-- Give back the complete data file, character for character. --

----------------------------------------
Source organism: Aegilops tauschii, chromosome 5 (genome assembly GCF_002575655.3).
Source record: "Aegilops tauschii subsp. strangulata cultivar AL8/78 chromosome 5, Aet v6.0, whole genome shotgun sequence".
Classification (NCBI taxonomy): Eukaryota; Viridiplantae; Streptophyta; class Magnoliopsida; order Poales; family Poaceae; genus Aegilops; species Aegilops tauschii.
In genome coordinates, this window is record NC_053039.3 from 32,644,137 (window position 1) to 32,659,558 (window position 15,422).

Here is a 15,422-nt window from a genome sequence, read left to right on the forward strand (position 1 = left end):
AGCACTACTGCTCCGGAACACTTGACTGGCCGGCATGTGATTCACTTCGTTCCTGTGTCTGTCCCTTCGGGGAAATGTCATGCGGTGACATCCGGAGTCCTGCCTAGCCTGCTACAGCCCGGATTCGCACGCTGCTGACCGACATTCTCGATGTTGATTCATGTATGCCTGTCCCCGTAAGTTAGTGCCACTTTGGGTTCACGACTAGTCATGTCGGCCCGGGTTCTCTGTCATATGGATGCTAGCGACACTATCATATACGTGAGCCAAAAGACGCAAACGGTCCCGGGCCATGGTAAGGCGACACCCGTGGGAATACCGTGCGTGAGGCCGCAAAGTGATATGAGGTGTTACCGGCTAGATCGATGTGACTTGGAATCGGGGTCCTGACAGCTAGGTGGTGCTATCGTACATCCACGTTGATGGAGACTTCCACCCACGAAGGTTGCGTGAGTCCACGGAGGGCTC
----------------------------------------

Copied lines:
Source organism: Aegilops tauschii, chromosome 5 (genome assembly GCF_002575655.3).
Source record: "Aegilops tauschii subsp. strangulata cultivar AL8/78 chromosome 5, Aet v6.0, whole genome shotgun sequence".
Classification (NCBI taxonomy): Eukaryota; Viridiplantae; Streptophyta; class Magnoliopsida; order Poales; family Poaceae; genus Aegilops; species Aegilops tauschii.
In genome coordinates, this window is record NC_053039.3 from 32,644,137 (window position 1) to 32,659,558 (window position 15,422).

Here is a 15,422-nt window from a genome sequence, read left to right on the forward strand (position 1 = left end):
AGCACTACTGCTCCGGAACACTTGACTGGCCGGCATGTGATTCACTTCGTTCCTGTGTCTGTCCCTTCGGGGAAATGTCATGCGGTGACATCCGGAGTCCTGCCTAGCCTGCTACAGCCCGGATTCGCACGCTGCTGACCGACATTCTCGATGTTGATTCATGTATGCCTGTCCCCGTAAGTTAGTGCCACTTTGGGTTCACGACTAGTCATGTCGGCCCGGGTTCTCTGTCATATGGATGCTAGCGACACTATCATATACGTGAGCCAAAAGACGCAAACGGTCCCGGGCCATGGTAAGGCGACACCCGTGGGAATACCGTGCGTGAGGCCGCAAAGTGATATGAGGTGTTACCGGCTAGATCGATGTGACTTGGAATCGGGGTCCTGACAGCTAGGTGGTGCTATCGTACATCCACGTTGATGGAGACTTCCACCCACGAAGGTTGCGTGAGTCCACGGAGGGCTC